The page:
We have an inbuilt bias to prefer people who are like us and people that we like. Just because you get on well with someone during an interview does not mean that they will be good at the job. There is evidence that we make up our minds about someone in the first 10 seconds based on appearance and initial impression. This means that we can easily be fooled by someone of smart appearance and pleasing ways.

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4. Choosing someone who will “fit in.”

This is often given as a criteria for selecting or rejecting candidates but it is a very poor yardstick. If you follow this approach you will end up with a team who look the same, act the same and think the same. It is better to recruit a diverse group with different skills and outlooks. Do not reject someone just because they are unusual and will challenge the rest of the team.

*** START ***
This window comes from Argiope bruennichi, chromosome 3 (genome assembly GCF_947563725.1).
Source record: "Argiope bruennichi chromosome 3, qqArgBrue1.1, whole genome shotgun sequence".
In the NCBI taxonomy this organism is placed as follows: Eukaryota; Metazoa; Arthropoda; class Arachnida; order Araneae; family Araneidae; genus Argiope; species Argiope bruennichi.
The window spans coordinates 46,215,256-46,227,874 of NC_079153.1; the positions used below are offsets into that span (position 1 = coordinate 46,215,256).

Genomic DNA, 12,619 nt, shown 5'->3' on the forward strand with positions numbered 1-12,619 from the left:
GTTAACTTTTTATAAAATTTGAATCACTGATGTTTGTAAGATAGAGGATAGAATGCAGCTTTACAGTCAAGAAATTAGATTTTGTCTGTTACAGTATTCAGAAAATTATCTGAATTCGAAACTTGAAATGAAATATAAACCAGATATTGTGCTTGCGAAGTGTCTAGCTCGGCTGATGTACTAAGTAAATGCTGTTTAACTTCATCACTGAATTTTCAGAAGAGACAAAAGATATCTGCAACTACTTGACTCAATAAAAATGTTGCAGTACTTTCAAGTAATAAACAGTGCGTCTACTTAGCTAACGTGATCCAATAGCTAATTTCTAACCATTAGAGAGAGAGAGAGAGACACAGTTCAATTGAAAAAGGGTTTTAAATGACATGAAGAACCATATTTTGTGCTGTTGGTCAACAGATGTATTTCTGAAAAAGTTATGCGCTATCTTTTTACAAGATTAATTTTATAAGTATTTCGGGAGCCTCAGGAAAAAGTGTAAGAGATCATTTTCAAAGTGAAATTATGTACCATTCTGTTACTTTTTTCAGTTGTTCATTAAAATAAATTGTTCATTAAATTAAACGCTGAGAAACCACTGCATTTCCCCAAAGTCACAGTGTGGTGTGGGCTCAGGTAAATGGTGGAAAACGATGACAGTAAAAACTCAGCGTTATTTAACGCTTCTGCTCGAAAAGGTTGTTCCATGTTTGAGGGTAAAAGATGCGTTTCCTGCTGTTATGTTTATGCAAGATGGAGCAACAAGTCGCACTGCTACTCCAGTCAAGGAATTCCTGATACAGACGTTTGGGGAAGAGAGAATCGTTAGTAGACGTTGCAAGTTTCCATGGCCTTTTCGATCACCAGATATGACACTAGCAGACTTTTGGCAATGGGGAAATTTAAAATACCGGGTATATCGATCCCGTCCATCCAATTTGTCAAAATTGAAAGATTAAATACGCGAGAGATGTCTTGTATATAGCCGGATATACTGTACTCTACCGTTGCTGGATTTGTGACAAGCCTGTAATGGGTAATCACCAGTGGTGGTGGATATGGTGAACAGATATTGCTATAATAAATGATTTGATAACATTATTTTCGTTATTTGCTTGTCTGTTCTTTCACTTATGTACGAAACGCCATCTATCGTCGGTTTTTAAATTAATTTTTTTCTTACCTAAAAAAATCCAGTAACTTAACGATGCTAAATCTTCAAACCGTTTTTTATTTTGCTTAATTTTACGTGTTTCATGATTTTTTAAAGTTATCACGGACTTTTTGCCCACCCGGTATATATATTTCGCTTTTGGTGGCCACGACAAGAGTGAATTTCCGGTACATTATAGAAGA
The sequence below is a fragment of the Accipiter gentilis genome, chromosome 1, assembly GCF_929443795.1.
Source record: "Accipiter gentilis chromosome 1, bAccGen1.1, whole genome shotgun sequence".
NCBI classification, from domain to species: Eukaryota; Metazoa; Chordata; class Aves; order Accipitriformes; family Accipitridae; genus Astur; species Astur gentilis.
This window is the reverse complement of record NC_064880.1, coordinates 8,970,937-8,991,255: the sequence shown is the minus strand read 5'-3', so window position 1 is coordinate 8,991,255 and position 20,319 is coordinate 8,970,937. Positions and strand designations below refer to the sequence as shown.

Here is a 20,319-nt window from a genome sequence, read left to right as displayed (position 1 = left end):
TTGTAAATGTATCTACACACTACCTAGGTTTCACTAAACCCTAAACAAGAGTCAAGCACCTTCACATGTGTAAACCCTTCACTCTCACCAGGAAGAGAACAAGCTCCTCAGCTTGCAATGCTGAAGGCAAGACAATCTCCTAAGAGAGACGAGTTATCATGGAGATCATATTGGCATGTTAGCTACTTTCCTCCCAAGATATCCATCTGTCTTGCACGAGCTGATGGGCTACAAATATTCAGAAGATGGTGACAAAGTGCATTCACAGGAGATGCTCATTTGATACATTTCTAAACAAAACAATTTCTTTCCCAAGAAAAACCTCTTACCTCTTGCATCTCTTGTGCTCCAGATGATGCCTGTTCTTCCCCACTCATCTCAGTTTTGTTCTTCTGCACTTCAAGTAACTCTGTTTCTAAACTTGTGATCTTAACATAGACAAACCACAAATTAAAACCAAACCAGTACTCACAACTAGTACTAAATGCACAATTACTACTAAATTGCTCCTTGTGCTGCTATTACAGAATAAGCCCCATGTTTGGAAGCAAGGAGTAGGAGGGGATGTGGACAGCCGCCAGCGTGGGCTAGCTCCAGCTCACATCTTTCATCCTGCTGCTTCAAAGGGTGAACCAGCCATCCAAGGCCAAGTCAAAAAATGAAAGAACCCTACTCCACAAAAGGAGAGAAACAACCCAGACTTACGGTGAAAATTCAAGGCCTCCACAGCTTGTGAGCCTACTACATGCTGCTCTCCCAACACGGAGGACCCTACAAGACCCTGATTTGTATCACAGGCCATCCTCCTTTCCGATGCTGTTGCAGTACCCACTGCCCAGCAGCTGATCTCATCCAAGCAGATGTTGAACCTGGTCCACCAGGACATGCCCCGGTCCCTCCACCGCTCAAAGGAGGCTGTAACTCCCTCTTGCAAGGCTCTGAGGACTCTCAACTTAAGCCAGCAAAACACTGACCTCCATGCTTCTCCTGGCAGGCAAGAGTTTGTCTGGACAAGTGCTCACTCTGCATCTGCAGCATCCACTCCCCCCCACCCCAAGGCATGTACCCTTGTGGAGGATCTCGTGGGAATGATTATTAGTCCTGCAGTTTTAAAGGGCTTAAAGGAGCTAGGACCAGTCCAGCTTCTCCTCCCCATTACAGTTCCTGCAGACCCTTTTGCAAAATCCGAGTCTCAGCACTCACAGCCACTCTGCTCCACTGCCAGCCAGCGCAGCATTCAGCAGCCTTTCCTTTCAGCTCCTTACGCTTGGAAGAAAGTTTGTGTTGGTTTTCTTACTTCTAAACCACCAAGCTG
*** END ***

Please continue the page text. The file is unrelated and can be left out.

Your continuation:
5. Not preparing for the interview.

You should carefully read the resumes of the shortlisted candidates and determine in advance questions to ask them. Do not just ask standard questions that they can easily rehearse such as “Why do you want this job?” or “What are your strengths and weaknesses?” Any competent candidate will have ready their stock answers. You should tailor your questions to their backgrounds and to the requirements of the job. Ask them about shady areas on their resumes or about how they would handle a hypothetical problem in the job. Test their skills, opinions and decision making with well-prepared questions.

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6. Not giving the candidate an opportunity.